Religion in America Since 1945: A History

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Columbia University Press, 2003 - History - 313 pages
3 Reviews

Moving far beyond the realm of traditional "church history," Patrick Allitt here offers a vigorous and erudite survey of the broad canvas of American religion since World War II. Identifying the major trends and telling moments within major denominations and also in less formal religious movements, he asks how these religious groups have shaped, and been shaped by, some of the most important and divisive issues and events of the last half century: the Cold War, the Civil Rights Movement, the Vietnam War, feminism and the sexual revolution, abortion rights, the antinuclear and environmentalist movements, and many others.

Allitt argues that the boundaries between religious and political discourse have become increasingly blurred in the last fifty years. Having been divided along denominational lines in the early postwar period, religious Americans had come by the 1980s to be divided along political lines instead, as they grappled with the challenges of modernity and secularism. Partly because of this politicization, and partly because of the growing influence of Asian, Latino, and other ethnic groups, the United States is anomalous among the Western industrialized nations, as church membership and religious affiliation generally increased during this period. Religion in America Since 1945 is a masterful analysis of this dynamism and diversity and an ideal starting point for any exploration of the contemporary religious scene.

  

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Religion in America since 1945: a history

User Review  - Not Available - Book Verdict

Allitt (history, Emory Univ.) presents an overview of religion in America from the end of World War II to the post-9/11 era. Each of the chapters deals with influential aspects of the period in ... Read full review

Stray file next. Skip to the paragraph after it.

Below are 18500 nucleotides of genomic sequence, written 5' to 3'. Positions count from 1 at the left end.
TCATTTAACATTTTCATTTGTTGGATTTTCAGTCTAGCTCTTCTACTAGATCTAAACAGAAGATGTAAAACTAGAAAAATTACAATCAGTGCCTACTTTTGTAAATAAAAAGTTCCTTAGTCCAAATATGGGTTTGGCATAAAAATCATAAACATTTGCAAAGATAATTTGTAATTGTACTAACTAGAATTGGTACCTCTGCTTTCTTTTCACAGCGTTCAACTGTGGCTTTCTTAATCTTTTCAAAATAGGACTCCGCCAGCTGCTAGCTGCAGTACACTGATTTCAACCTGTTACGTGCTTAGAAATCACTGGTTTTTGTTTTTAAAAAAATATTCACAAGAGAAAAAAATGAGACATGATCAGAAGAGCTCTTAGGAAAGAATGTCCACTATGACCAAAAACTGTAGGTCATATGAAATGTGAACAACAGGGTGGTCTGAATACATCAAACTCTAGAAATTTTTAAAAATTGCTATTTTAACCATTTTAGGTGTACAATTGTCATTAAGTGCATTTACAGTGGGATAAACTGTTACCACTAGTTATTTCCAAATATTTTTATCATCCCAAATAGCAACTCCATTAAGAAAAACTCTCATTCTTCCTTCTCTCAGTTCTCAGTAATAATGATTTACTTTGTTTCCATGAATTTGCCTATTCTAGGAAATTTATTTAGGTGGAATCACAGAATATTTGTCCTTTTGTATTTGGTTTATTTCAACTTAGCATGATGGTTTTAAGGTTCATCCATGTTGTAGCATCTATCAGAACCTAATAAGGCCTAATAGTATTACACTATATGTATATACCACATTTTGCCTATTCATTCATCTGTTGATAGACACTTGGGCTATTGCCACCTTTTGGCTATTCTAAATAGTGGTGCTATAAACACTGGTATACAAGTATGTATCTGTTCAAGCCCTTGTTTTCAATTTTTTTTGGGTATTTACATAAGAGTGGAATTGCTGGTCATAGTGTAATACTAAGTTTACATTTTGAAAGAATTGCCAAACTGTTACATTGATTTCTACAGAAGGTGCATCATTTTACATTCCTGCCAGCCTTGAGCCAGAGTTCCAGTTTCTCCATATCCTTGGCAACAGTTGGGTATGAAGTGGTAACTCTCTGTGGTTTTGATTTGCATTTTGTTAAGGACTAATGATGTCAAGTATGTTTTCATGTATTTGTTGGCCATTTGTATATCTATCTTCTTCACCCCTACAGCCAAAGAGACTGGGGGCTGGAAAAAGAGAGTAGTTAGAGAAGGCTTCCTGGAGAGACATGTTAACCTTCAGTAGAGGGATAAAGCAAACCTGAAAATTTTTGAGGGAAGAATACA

Review: Religion in America Since 1945: A History (Columbia Histories of Modern American Life)

User Review  - Kari - Goodreads

A good review. I especially enjoyed reading about the development of evangelicalism and politics--I assumed they had more of a say in politics than the book says they really do. Also interesting discussion of American cults and religion's role in the Civil Rights movement. Read full review

Contents

Anxious Victory 19451952
vii
The American Religious Landscape
3
Cold War of the Spirit
10
Spiritual Peace in the 1940s
14
Religion and Materialism 19501970
19
Religious Intellectuals in the 1950s
24
Eisenhower Spirituality
29
Church Buildings
31
Asian Spirituality in American Dress
138
Evangelicals and Politics 19761990
146
The New Christian Right and the Reagan Campaign
148
The Abortion Controversy
157
Wives and Mothers
162
The Christian Quest for Justice and Wisdom 19801995
168
The Antinuclear Movement
169
Sanctuary
172

Religion Respect and Social Change 19551968
41
African American Religion
42
The Civil Rights Movement Begins
45
White Christians and Civil Rights
50
Nonviolence in Decline
53
Mormon America
57
New Frontiers and Old Boundaries 19601969
64
The Supreme Court and Religion in Schools
66
Vietnam Part I
68
Radical Theology
70
Catholic Reform
78
Shaking the Foundations 19631972
85
Vietnam Part II
98
Catholic Challenges to Church Discipline
105
African American Religion After King
109
Alternative Religious Worlds 19671982
114
Feminism and Ministry
120
Feminist Theology
125
New Religions Cults and Their Critics
131
Creationism and Evolution
178
Christian Academies and Home Schooling
183
Profits Profligates and Prophets 19871995
190
A Minister in the White House?
193
American Islam
196
The New World Order 19891999
206
Religion and Violence
210
Environmental Spirituality
215
Megachurches
225
Fears Threats and Promises 19902000
229
Promise Keepers
239
Millennial Expectation
244
The New Millennium 2001
250
Conclusion
257
Notes
265
Bibliography
283
Index
299
Copyright

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About the author (2003)

Edward D. berkowitz is professor of history and public policy and public administration at George Washington University. He is the author of eight books and the editor of three collections. During the seventies he served as a staff member of the President's Commission for a National Agenda, helping President Carter plan for a second term that never came to be.

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